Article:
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Justin Verlander Using Ron Wolforth's Connection BallForearm Flyout is the — phony — flaw that goes a long way towards explaining what happened to Justin Verlander. JV broke because a pitching guru named Ron Wolforth diagnosed him with Forearm Flyout and broke him in the process of trying to fix him and it.

Tyler Duffey Demonstrating Forearm Flyout

Tyler Duffey Demonstrating
Forearm Flyout

This piece is a deep dive into Forearm Flyout; what it is and whether it's bad.

I discuss the relationship between Justin Verlander, Ron Wolforth, Forearm Flyout, what happened to JV, and some related topics in a couple of other pieces.

Forearm Flyout

(Pitching) Forearm Flyout is a term I first heard Dr. Mike Marshall use, but it seem Ron Wolforth had adopted — or, more accurately, co-opted — it.

Dr. Mike Marshall

Marshall's theory is that, in order to protect their elbows, pitcher want to do what Clayton Kershaw is doing. In the picture below, Kershaw is pronating his forearm into and through the release point, so that the pitching elbow doesn't fully extend, preventing bones from banging together.

Clayton Kershaw Pitching Mechanics

Clayton Kershaw

That's why his pitching arm isn't fully extended; instead, there's still some flex in his elbow.

And which seems like a good idea.

Assuming it's possible.

Ron Wolforth

Ron Wolforth also uses the term Forearm Flyout, though he uses it to describe something different.

Basically, Wolforth uses the term Forearm Flyout to describe what most would describe as Long-Arming (as opposed to Short-Arming).

I wasn't completely sure what Ron Wolforth was talking about until I listened to his interview on the YBE podcast — YBE 031: Digging Deeper Into Better Pitching (Part 2) with Ron Wolforth — and looked at the accompanying photos.

Tyler Duffey Pitching Mechanics

Forearm Flyout

Then, it came into focus with the April 19, 2019 article Justin Verlander wants to be the Tom Brady of baseball.

In Verlander's case, the fix took a village. One of the key members of Verlander Village (besides the life-saver physical therapist and the ass-to-grass trainer) is Ron Wolforth, a mechanics guru who has worked with Scott Kazmir and Trevor Bauer, among others. Wolforth helped Verlander realize his core injury had caused him to start compensating. Instead of his right arm being bent 90 degrees and looking like the letter L prior to delivery, Verlander's hand had started to drift down and away from his head, creating an obtuse angle that more closely resembled a V and sapped some giddy-up from the hurler's heater.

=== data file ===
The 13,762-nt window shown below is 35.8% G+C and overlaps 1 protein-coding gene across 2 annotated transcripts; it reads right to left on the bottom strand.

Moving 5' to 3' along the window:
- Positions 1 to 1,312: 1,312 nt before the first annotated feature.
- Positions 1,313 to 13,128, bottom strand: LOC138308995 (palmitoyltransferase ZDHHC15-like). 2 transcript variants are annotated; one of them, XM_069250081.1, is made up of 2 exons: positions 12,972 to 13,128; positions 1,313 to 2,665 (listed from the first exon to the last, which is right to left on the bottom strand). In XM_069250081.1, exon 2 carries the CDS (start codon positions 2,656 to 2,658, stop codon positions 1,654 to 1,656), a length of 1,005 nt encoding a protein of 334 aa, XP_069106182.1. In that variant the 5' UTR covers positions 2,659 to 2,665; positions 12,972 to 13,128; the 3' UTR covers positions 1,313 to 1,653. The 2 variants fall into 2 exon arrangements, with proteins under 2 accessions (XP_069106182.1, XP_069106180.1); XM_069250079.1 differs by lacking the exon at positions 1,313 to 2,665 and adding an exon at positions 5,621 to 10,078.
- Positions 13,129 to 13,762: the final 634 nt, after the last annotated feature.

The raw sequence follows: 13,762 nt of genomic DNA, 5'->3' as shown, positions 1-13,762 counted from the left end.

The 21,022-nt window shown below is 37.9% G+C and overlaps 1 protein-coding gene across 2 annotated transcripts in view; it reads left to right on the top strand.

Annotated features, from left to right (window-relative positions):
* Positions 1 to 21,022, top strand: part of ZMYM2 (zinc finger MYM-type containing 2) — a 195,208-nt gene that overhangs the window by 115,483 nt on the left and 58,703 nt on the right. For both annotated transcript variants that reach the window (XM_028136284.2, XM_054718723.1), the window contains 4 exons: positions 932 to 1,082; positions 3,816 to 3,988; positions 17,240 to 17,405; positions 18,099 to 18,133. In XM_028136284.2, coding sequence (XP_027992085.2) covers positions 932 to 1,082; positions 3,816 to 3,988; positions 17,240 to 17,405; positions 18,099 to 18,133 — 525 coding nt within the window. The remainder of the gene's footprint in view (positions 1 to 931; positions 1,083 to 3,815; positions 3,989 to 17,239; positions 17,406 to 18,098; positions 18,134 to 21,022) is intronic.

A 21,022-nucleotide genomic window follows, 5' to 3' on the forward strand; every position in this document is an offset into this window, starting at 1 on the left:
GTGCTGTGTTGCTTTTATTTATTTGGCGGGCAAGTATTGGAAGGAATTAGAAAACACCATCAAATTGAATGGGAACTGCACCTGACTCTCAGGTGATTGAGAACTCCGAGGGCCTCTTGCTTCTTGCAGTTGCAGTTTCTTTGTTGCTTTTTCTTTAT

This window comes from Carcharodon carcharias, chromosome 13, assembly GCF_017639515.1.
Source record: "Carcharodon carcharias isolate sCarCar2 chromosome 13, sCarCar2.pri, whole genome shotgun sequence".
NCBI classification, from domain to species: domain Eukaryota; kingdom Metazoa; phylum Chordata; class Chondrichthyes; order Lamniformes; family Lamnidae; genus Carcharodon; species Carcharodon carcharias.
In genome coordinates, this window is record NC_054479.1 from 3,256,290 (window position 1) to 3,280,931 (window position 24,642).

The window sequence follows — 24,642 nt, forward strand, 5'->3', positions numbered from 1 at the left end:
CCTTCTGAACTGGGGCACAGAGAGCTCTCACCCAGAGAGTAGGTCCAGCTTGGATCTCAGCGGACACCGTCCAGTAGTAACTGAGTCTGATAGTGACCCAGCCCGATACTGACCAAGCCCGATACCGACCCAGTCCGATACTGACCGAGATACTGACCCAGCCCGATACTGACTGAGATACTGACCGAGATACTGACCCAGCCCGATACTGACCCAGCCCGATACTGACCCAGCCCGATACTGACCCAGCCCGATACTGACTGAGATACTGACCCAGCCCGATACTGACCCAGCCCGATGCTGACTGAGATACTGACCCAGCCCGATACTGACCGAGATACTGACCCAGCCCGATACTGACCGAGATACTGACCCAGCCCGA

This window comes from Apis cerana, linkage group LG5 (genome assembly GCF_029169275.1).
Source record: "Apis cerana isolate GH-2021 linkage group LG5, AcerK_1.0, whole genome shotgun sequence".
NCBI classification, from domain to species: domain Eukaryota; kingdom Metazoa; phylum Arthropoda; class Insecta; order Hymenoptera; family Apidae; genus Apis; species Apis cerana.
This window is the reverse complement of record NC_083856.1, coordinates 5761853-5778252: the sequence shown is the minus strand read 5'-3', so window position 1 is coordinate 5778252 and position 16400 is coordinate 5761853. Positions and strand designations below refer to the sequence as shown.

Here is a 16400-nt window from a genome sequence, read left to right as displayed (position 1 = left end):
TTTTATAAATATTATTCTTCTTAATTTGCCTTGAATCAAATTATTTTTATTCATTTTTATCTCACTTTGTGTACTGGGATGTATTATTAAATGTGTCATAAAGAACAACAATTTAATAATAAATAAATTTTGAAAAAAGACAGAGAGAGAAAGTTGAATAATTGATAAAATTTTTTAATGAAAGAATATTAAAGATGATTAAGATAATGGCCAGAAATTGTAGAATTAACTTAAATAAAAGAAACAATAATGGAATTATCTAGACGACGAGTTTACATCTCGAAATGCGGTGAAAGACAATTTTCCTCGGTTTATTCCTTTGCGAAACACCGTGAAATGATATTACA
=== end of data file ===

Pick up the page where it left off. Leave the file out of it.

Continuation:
To fix the problem, Wolforth prescribed something called a connection ball. A squishy, inflatable sphere that's wedged between the biceps and forearm and can stay there only with proper 90-degree mechanics, the tool worked wonders on his arm posture. "It started creeping up and up and up, and I started feeling better and better and better," says Verlander, who still keeps a turquoise connection ball in his locker, just in case his mechanics start to stray. "I started throwing harder and harder and harder again, and that was that. It was off and running."

But, here's the problem.

I remain unconvinced that Long-Arming is bad and, therefore, remain unconvinced that Forearm Flyout is the problem that Ron Wolforth thinks it is.

Due in part to the fact that the only — now two — times JV hurt his arm was when he tried to fix his problem with Forearm Flyout.

Logically, if something is — actually — a flaw, then shouldn't a pitcher NOT get hurt when trying to move to the "superior" movement pattern?

The Science

To justify his belief, Ron Wolforth cites a study of the baseball pitching motion.

According to a 2009 Study commissioned by major league baseball and reported in The American Journal of Sports Medicine (Aguinaldo and Chambers), if a pitcher's torso begins to rotate toward the hitter prior to the moment when his front foot hits the ground, or if at that point in the delivery, the angle between his forearm and his humerus exceeds 90 degrees, there will be significantly increased levels of torque on the ulnar collateral ligament. (Am J Sports Med October 2009 vol 37 no10 2043-2048)

Tyler Duffey

Twins pitcher Tyler Duffey seems to be Ron Wolforth's index patient for Forearm Flyout, so let's take a look at his pitching mechanics.

Tyler Duffey Pitching Mechanics

Tyler Duffey

Connection Ball

Why does the Connection Ball work?

When -- and if -- it does?

I'd suggestion it works because it tends to improve a pitcher's Timing.

Connection Ball Pitching Mechanics

Connection Ball

In the picture above of a pitcher throwing with the Connection Ball, notice how his pitching arm is UP?

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